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Editor—Constitutional deletions of chromosome 19 are very rare.1 At present, only one case of 19p deletion2 and six cases of a de novo proximal deletion of 19q have been reported. The 19q deletions include an interstitial deletion del(19)(q12q13.1) and a submicroscopic de novo deletion of 19q13 resulting from t(X;19)(p21;q13) in a patient with Diamond-Blackfan anaemia and congenital anomalies.3 ,4 The analysis of familial and sporadic cases of Diamond-Blackfan anaemia showed four additional patients with de novo microdeletions that overlap the 19q13.2 region.5-7 No cases with a deletion of the terminal segment of 19q have been described so far. We report the first case of a constitutional terminal mosaic deletion of 19q with a breakpoint at band 19q13.33.
The proband, a girl, was the result of the first pregnancy of healthy, unrelated, Estonian parents. At the child's birth, the mother was 20 and father 24 years old. The pregnancy was uneventful and the child was born at 42 weeks. Birth weight was 3920 g, length 51 cm, and head circumference (OFC) 35 cm. She was asphyxiated at birth (Apgar score was 2 at five minutes) and required artificial ventilation for two hours. On the third day she had severe muscle spasticity (diplegia spastica II) and opisthotonos. At 1 year, spasticity of the muscles became progressively severe and her psychomotor development was delayed; she was not able to sit or stand. At the age of 10 years, she had severe mental retardation, absence of speech, and extremely severe spasticity of the muscles (tetraparesis spastica, ankylosis). Seizures began at the age of 21 years (once a week). Physical examination at the age of 25 years (fig 1) showed a girl with short stature (130 cm, <3rd centile) and microcephaly (OFC 52.5 cm, <2nd centile), corresponding to the development of a 9 year old child. She was very thin with little subcutaneous fat. Minor anomalies included a low forehead, a beaked nose with hypoplastic nasal alae, a high palate, malocclusion of the teeth, and a transverse palmar crease on the left palm. The vertebral column was very deformed with lumbar lordosis and kyphoscoliosis. The lower extremities were deformed with flexion contractures of the knees. Secondary sex characteristics were undeveloped. The heart, urinary system, and other internal organs showed no congenital anomalies.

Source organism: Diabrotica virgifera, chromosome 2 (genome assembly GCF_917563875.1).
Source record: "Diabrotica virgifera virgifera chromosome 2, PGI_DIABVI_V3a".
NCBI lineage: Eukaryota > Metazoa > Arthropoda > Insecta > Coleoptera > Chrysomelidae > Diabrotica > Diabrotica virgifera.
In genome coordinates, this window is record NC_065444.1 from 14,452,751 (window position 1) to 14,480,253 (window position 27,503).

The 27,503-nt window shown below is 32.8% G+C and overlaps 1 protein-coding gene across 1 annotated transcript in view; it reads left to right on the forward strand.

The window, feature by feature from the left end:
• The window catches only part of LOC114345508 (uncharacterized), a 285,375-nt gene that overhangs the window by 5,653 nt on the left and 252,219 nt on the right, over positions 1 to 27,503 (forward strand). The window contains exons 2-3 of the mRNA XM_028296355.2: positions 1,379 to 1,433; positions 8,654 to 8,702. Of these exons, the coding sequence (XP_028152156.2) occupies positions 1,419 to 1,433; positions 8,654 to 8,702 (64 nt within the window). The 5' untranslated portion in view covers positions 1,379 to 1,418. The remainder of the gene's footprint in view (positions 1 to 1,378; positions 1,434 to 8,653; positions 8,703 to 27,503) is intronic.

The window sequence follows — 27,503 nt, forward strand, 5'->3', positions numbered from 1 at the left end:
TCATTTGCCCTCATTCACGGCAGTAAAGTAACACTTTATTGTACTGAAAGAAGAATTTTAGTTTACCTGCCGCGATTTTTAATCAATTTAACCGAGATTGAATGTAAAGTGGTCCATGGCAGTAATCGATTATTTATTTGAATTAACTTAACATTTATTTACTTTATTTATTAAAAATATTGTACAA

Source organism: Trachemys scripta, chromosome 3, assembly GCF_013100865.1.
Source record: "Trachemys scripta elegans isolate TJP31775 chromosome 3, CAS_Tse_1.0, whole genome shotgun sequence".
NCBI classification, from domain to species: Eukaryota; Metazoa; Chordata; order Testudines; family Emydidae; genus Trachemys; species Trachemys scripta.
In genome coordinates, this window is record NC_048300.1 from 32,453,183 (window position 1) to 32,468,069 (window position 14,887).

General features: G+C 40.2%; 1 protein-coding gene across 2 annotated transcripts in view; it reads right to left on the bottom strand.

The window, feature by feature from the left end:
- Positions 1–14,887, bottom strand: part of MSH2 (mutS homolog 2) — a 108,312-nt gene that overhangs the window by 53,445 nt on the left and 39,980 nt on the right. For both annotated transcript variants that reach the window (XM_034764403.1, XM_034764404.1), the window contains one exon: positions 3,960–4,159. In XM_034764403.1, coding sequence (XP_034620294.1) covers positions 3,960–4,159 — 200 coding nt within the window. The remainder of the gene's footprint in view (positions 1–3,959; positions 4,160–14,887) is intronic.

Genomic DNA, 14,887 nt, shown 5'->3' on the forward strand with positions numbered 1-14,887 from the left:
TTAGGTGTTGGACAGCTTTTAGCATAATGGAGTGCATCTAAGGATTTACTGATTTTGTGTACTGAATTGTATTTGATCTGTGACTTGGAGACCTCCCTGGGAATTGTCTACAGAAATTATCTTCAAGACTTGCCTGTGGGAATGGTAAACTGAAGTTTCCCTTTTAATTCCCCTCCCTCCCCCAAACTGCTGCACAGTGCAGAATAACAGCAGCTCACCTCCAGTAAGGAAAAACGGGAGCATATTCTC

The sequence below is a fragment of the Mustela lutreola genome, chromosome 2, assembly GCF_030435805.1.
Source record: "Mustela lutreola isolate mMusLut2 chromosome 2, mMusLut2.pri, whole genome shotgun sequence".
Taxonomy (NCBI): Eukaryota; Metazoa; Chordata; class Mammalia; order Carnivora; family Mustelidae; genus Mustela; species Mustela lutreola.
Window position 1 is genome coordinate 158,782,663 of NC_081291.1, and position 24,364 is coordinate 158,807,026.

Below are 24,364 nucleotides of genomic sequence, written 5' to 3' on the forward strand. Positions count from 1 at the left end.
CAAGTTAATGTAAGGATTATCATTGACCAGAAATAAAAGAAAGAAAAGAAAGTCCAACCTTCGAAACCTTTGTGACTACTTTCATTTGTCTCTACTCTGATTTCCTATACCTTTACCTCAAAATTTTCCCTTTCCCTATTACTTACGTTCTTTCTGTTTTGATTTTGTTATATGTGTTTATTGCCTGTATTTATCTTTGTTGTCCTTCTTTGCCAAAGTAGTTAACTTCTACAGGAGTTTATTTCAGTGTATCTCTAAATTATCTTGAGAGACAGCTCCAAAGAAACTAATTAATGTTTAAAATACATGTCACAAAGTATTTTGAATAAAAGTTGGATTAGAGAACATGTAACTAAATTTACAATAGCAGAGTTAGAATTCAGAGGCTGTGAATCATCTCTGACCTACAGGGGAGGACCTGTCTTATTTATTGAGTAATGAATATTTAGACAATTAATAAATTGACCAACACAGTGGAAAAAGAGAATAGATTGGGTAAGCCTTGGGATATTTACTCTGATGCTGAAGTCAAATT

Chromosome analysis was done on cultured lymphocytes using GTG and RHG banding according to standard procedures. Fluorescence in situ hybridisation was performed with whole chromosome 19 painting probe (WCP 19) directly labelled with Spectrum Orange fluorophore (Vysis Inc, Downers Grove, IL, USA). To detect the chromosome specific subtelomeric regions, TelVysion DNA probes specific for 19q directly labelled with Spectrum OrangeTM fluorophore (Vysis Inc) were used. The parents were unavailable for chromosome analysis. Urinary amino acids and serum levels of TSH, T3, T4, cortisol, testosterone, progesterone, and oestradiol were measured by an Arcus fluorometer with DELFIA kits (Wallac, Turku, Finland).